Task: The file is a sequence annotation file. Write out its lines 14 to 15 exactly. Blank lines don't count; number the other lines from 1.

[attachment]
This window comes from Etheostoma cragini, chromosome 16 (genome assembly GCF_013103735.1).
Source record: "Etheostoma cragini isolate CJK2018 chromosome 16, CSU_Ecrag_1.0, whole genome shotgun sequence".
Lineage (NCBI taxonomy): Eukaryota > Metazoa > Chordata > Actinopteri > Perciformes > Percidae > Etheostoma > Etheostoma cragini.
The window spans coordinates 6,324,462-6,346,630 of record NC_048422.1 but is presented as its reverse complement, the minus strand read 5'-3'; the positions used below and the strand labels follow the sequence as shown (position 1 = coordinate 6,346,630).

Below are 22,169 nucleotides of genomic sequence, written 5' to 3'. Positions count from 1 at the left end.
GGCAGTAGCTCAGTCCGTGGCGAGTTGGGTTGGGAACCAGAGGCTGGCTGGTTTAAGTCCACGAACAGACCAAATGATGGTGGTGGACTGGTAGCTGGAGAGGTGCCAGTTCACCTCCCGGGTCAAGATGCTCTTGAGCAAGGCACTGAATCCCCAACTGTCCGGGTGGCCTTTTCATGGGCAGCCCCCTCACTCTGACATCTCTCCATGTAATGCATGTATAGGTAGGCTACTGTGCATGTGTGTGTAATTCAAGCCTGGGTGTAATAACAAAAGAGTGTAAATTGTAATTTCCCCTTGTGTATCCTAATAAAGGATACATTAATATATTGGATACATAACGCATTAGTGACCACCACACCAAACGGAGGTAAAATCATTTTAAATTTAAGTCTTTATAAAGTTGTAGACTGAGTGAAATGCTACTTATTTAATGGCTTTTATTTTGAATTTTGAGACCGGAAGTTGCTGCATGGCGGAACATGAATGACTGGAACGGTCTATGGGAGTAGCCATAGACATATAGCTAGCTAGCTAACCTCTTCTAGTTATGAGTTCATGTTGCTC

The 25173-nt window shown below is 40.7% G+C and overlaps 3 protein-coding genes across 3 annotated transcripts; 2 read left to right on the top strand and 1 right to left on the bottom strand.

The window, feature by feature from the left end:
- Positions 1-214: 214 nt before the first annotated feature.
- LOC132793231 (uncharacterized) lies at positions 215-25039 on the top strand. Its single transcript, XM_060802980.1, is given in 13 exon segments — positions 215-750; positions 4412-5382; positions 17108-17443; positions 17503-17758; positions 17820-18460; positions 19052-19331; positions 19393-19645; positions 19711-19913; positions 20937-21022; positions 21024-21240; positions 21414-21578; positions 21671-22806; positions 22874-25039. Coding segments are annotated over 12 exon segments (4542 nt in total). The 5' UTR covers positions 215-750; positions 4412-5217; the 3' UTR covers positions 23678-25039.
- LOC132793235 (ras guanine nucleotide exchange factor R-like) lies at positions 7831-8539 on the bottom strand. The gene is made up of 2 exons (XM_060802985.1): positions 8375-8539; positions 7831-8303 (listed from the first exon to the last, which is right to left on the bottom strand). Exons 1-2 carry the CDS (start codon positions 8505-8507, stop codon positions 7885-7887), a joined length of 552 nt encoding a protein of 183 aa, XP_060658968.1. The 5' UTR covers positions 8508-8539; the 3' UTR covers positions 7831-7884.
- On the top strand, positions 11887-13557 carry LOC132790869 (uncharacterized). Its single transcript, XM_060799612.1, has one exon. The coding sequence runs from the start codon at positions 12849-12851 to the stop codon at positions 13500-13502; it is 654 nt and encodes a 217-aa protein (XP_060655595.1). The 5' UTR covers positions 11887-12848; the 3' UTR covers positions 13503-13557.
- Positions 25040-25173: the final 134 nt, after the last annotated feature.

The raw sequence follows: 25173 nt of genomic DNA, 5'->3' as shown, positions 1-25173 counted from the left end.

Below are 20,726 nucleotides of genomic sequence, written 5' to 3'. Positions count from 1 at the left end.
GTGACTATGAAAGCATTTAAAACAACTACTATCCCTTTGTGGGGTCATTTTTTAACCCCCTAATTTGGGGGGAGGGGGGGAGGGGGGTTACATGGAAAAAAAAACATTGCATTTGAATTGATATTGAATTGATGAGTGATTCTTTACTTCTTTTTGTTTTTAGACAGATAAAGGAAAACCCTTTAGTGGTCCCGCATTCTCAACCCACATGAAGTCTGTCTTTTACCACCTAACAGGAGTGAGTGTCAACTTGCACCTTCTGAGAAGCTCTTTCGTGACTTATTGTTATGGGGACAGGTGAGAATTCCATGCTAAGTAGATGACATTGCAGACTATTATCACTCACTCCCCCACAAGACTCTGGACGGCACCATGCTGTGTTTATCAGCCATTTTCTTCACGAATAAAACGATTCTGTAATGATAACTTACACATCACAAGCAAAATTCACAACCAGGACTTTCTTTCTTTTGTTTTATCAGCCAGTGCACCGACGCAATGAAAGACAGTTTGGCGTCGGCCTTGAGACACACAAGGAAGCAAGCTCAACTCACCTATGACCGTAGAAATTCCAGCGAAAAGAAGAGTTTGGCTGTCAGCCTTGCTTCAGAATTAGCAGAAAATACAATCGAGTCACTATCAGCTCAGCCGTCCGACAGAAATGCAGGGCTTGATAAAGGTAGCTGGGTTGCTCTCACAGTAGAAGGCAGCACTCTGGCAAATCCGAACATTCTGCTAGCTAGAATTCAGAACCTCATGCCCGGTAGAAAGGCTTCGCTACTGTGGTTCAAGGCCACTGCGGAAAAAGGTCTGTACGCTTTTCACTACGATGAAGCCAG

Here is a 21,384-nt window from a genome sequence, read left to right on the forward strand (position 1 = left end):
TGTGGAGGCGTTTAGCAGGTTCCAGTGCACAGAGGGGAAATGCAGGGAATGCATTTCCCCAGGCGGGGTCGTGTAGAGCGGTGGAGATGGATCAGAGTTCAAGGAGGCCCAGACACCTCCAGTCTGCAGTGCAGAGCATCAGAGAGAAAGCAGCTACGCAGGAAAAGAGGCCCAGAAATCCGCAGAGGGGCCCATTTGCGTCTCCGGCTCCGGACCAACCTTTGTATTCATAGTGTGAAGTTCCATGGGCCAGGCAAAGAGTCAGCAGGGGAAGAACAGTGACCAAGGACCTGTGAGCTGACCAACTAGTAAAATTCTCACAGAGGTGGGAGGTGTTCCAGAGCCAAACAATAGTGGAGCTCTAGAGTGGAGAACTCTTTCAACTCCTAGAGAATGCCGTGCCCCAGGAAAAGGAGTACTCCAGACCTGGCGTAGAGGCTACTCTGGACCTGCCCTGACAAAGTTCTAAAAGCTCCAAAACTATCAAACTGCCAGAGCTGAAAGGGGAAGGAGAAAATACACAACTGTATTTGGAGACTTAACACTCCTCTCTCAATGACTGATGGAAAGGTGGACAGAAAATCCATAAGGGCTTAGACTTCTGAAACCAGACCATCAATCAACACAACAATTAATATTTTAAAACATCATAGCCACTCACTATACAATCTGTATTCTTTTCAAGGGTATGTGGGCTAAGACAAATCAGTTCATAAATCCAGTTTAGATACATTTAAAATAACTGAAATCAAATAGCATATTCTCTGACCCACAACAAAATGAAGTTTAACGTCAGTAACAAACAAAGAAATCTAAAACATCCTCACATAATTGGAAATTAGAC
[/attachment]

The raw sequence follows: 25173 nt of genomic DNA, 5'->3' as shown, positions 1-25173 counted from the left end.

Below are 20,726 nucleotides of genomic sequence, written 5' to 3'. Positions count from 1 at the left end.